Small fishermen in UK face gov’t, EU attack on livelihoods

By Jonathan Silberman
April 19, 2021
Andrés Mendoza, left, Communist League candidate for London mayor, talks to Lee Colgan March 12 in Hastings, south of London. Colgan, a small fishing boat crewman, said because of U.K., EU restrictions, he “can’t make a living as a fisherman” and has to work a second job.
Militant/Jonathan SilbermanAndrés Mendoza, left, Communist League candidate for London mayor, talks to Lee Colgan March 12 in Hastings, south of London. Colgan, a small fishing boat crewman, said because of U.K., EU restrictions, he “can’t make a living as a fisherman” and has to work a second job.

HASTINGS, England — “The first thing you need to know is that the commercial fishing industry is divided between those fishing from boats shorter or longer than 10 meters,” Paul Joy told Andrés Mendoza, Communist League candidate for London mayor when they met here March 12. Joy has fished off the south coast of England for 48 years and is the chair of the Hastings Fishermen’s Protection Society.

Hastings, on the coast of East Sussex, is home to two dozen fishermen. They fish for cod, skate, sole, plaice and cuttlefish when the tide and weather permit the boats to go out from the beach. They are winched back by tractor upon their return.

Mendoza is using his campaign to champion union battles as well as the common interests of workers and other exploited producers, like fishermen.

Small fishermen have been hit hard by the government’s pandemic-driven decision to close all restaurants, Joy told him. “The wholesale price has been driven down with the drop in demand.”

Another problem is the Brexit deal agreed to by Prime Minister Boris Johnson and European Union officials. It effectively restricts fishermen from the UK in vessels under 10 meters (33 feet) to fishing within 6 miles of the coast.

“If we drop our pots, nets and lines outside the 6-mile limit, large trawlers not only scoop up the fish but they scoop up our gear too,” Joy said.

“We were for ‘no deal’ [with the EU], to bring to an end the operation of the EU’s Common Fisheries Policy,” Joy said. In the name of preserving fish stocks the policy is used by different EU member states against their rivals inside and outside the bloc — to the detriment of small fishermen. Some capitalist politicians pit fishermen in the U.K. against those in Europe, calling Johnson’s trade deal a “betrayal” that surrenders continued access to U.K. coastal waters to certain EU member states.

“I don’t care what flag the large boats sail under,” Lee Colgan told Mendoza on a second visit here March 26. “All boats over 10 meters should be excluded from [within] a 12-mile limit. Until that happens, small fishermen will not be able to expand our catch no matter how much the quota is increased.” Colgan works as crew on three boats owned by different family members.

Under the terms of the Brexit agreement, the U.K. quota was enlarged by 15% this year, and will be increased by 2.5% annually until 2026 when the arrangement comes up for review again.

“The ‘under 10s’ were promised by George Eustice, secretary of state, that with Brexit we’d get access to thousands of tonnes more fish,” Jerry Percy told the Militant by phone. Percy, who fished for many years, today works fulltime for the New Under Tens Fishermen’s Association. “We anticipated a progressive move to exclude all larger vessels. But none of that has happened.” Similar challenges face small fishermen throughout Europe, Percy pointed out.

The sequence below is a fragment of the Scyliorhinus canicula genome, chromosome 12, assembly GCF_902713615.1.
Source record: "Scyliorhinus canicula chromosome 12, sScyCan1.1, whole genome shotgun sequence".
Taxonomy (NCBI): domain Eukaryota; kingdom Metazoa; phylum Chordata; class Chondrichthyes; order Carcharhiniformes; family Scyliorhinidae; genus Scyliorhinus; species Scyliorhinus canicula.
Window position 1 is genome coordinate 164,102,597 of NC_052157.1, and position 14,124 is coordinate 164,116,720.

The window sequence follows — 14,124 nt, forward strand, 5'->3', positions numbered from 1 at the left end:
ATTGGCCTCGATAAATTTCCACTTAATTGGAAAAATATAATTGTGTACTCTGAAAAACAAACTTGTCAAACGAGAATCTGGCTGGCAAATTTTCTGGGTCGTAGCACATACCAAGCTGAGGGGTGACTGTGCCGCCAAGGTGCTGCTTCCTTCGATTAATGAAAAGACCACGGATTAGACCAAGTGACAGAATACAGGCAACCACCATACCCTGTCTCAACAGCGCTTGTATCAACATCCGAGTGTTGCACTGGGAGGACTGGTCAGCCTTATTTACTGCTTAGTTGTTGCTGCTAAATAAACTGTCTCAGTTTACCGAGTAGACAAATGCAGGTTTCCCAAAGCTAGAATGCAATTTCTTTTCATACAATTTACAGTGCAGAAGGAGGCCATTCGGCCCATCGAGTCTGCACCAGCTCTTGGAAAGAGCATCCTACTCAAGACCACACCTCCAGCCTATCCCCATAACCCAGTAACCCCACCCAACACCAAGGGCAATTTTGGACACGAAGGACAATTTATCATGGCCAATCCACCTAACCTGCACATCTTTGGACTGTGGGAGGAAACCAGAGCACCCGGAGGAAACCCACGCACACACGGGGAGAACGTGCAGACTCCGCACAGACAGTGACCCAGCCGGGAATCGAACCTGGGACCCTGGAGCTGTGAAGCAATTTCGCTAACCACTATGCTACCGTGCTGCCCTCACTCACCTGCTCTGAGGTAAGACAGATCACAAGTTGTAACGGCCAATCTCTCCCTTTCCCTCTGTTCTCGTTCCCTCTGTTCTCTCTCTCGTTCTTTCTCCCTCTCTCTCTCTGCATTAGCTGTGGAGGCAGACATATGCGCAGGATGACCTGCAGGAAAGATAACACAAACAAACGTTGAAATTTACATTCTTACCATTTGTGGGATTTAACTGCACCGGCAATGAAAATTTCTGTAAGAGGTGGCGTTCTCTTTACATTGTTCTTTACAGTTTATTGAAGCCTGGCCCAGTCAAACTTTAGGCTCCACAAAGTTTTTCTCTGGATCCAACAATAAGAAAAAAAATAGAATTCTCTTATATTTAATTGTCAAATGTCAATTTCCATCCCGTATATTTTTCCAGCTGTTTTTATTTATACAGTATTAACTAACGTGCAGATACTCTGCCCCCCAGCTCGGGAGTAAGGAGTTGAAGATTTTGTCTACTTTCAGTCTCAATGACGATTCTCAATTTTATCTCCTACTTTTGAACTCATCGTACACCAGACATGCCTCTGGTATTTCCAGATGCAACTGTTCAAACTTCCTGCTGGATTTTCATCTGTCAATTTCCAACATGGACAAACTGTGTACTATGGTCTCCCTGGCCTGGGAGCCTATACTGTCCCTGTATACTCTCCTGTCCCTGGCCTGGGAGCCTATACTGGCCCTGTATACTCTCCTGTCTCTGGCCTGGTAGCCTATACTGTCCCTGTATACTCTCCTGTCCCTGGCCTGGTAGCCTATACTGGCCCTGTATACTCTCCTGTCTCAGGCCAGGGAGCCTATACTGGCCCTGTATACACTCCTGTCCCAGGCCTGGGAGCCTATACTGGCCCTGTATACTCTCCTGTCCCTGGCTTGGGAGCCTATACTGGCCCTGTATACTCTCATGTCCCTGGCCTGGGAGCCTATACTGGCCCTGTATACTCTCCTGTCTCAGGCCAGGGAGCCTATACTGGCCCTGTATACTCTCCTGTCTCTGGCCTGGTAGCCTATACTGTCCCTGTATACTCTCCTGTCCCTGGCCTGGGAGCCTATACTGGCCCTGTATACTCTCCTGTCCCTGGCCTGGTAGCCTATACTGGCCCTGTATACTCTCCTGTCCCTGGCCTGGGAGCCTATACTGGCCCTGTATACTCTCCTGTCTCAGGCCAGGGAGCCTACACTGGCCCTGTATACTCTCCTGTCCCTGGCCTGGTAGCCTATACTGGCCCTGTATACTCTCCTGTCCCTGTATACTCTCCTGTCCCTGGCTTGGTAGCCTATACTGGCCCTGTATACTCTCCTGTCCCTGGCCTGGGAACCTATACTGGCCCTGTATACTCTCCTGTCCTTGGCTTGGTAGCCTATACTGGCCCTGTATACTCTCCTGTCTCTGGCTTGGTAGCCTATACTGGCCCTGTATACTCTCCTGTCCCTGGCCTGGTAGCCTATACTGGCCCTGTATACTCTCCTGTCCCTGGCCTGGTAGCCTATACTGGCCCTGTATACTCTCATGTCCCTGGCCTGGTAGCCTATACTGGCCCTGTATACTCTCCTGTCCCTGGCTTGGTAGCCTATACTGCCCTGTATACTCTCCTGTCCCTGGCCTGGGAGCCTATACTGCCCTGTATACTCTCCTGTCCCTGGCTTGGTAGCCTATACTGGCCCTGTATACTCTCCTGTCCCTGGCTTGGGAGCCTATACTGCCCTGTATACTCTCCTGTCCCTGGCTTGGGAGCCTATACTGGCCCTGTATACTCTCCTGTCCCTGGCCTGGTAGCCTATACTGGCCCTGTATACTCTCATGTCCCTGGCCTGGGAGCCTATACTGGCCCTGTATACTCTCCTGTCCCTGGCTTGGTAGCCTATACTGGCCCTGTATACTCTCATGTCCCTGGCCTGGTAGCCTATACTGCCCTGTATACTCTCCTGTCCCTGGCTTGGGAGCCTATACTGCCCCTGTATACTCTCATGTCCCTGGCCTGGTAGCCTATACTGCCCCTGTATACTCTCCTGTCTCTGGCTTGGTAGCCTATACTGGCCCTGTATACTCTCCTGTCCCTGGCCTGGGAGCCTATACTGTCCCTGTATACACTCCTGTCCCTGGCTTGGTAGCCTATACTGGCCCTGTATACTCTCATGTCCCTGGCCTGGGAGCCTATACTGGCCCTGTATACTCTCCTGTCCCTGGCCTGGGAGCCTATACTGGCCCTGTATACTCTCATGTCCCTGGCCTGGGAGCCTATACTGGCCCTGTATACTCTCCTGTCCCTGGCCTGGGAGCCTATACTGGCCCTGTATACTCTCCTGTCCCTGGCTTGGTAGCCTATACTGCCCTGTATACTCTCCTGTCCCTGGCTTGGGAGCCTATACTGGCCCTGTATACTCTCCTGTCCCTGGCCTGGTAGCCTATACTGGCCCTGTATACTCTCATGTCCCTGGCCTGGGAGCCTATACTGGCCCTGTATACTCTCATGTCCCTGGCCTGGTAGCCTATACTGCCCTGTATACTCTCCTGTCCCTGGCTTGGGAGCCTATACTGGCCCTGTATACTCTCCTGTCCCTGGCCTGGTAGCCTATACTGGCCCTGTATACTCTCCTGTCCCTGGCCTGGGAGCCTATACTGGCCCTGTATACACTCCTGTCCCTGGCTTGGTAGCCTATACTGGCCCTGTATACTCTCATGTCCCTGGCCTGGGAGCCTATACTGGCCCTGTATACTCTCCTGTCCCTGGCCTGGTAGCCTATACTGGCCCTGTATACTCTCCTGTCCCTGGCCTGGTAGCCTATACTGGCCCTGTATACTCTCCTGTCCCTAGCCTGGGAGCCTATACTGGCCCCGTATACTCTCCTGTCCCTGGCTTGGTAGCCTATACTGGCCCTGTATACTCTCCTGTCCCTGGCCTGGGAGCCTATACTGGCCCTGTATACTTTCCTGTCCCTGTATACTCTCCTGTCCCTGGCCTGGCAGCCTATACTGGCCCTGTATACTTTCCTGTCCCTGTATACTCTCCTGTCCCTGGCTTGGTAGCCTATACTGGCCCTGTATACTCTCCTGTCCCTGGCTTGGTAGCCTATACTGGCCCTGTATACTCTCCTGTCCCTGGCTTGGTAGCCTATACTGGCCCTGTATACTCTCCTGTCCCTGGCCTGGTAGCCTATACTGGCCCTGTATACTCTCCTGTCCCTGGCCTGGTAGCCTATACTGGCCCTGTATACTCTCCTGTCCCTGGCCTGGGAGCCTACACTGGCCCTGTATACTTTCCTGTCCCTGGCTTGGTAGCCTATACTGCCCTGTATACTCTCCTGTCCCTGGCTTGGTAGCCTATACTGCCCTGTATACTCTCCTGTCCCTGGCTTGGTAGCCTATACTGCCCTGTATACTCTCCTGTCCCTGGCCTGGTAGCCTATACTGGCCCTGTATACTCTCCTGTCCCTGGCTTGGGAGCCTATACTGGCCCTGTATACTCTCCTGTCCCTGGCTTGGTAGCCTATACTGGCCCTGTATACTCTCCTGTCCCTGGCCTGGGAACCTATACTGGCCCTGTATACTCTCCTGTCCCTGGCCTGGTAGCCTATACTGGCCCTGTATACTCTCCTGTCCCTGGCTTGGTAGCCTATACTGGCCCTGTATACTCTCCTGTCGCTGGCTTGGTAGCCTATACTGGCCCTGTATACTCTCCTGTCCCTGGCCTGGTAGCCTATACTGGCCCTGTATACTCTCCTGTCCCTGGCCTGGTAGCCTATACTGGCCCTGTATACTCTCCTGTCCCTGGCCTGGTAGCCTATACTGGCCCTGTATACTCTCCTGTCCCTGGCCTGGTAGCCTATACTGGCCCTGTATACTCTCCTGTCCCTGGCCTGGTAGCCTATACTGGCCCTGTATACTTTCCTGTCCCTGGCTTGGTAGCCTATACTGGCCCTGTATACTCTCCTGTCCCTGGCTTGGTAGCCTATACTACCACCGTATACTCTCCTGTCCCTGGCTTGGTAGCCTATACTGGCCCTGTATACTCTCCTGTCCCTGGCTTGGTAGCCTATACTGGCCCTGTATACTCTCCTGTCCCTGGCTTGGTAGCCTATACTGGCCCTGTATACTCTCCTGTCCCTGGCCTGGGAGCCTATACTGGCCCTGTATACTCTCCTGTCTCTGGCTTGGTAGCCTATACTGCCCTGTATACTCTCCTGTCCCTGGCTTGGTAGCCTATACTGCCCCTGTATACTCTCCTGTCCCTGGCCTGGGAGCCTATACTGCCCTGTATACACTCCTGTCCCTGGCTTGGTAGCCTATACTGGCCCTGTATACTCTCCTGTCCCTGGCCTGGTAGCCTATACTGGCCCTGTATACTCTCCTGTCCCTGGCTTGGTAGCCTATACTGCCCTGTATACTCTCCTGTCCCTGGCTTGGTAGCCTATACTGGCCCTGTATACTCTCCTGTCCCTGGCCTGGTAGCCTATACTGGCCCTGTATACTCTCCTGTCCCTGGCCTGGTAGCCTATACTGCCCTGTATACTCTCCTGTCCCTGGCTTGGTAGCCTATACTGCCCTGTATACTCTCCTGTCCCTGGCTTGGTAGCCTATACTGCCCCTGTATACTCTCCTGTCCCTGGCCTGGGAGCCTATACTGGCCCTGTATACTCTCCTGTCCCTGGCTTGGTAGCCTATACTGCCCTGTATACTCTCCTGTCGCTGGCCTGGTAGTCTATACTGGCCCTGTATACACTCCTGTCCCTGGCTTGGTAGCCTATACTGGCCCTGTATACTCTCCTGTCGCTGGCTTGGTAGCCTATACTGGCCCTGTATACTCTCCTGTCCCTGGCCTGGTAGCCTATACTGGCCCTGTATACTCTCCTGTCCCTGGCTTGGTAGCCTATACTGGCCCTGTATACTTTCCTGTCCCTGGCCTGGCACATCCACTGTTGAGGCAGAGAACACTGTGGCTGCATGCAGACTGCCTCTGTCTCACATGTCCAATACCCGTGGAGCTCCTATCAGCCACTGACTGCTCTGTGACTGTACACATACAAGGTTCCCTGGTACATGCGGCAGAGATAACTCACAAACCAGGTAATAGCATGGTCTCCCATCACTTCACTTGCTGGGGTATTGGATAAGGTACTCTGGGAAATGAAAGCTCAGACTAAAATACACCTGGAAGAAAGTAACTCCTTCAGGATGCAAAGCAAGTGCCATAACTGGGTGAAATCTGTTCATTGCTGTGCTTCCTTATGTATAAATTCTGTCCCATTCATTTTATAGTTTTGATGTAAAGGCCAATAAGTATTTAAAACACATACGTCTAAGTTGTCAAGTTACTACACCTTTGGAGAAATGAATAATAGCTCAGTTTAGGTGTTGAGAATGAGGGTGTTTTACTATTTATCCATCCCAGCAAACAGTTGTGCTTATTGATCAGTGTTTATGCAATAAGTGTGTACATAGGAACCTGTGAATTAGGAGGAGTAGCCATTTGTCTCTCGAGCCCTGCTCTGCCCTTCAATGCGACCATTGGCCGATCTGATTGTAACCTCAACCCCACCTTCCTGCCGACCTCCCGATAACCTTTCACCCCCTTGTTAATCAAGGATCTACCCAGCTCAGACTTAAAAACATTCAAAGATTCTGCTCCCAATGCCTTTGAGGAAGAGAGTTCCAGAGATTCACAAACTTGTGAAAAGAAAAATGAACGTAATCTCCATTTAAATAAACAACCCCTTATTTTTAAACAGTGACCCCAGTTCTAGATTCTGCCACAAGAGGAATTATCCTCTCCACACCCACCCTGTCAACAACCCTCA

“The quota system is stacked against small fishermen,” Joy said. “Boats under 10 meters account for nearly 80% of the U.K. fishing fleet, over 4,000 vessels, but can land just 2% of the U.K. quota.” Seventy per cent of the total U.K. catch was landed by vessels over 24 meters (79 feet), including “super trawlers” owned by big capitalist outfits.

The government delegates to Fish Producer Organisations, which are dominated by big fishing companies, set regional quotas. Just five ruling-class families control 30% of the U.K. quota.

Quotas are commodities, which can be bought and sold. Small fishermen “will always be outbid by the large companies,” Joy said.

Last year the government regulator, the Marine Management Organisation, heaped another burden on the small fishermen, obliging them to record their catch weight on board and log it into a smartphone “Catch App.” Failure to be accurate within 10% is a criminal offence and most “under 10s” don’t have deck space for weighing gear.

“Imagine,” Percy told the Press Association, “it’s dark, it’s raining, you have wet and cold fingers that are swollen from dragging nets in all night, and now you’re trying to type into some piddly little smartphone. One mistake and you become a criminal.”

When Lee Colgan can’t fish, because of weather or the boats are out of action, he reverts to his trade as a plasterer. “Even though it’s my preferred job, you can’t make a living as a fisherman,” he says. As crew, he doesn’t receive a wage, but a percentage of the catch.

“The catch is divided four ways: between the owner, the skipper, the crew and the wholesaler,” his sister, Terry Lee, told Mendoza at Tel’s Place, a kiosk just off the beach where she sells fresh fish directly to the public. “I select what I want from the catch and the rest goes to the wholesalers, who drive a hard deal.”

Half of fish caught in the U.K., and 70% of the Hastings catch, is exported to EU member states. With the increased paperwork post-Brexit, a number of the local fishermen are turning instead toward fishing for whelks destined for South Korea.

Many small fishermen are being driven out of the industry.

“The government should guarantee a price to the fishermen sufficient to cover their costs and give them a livelihood that doesn’t demand they have multiple jobs,” Mendoza said.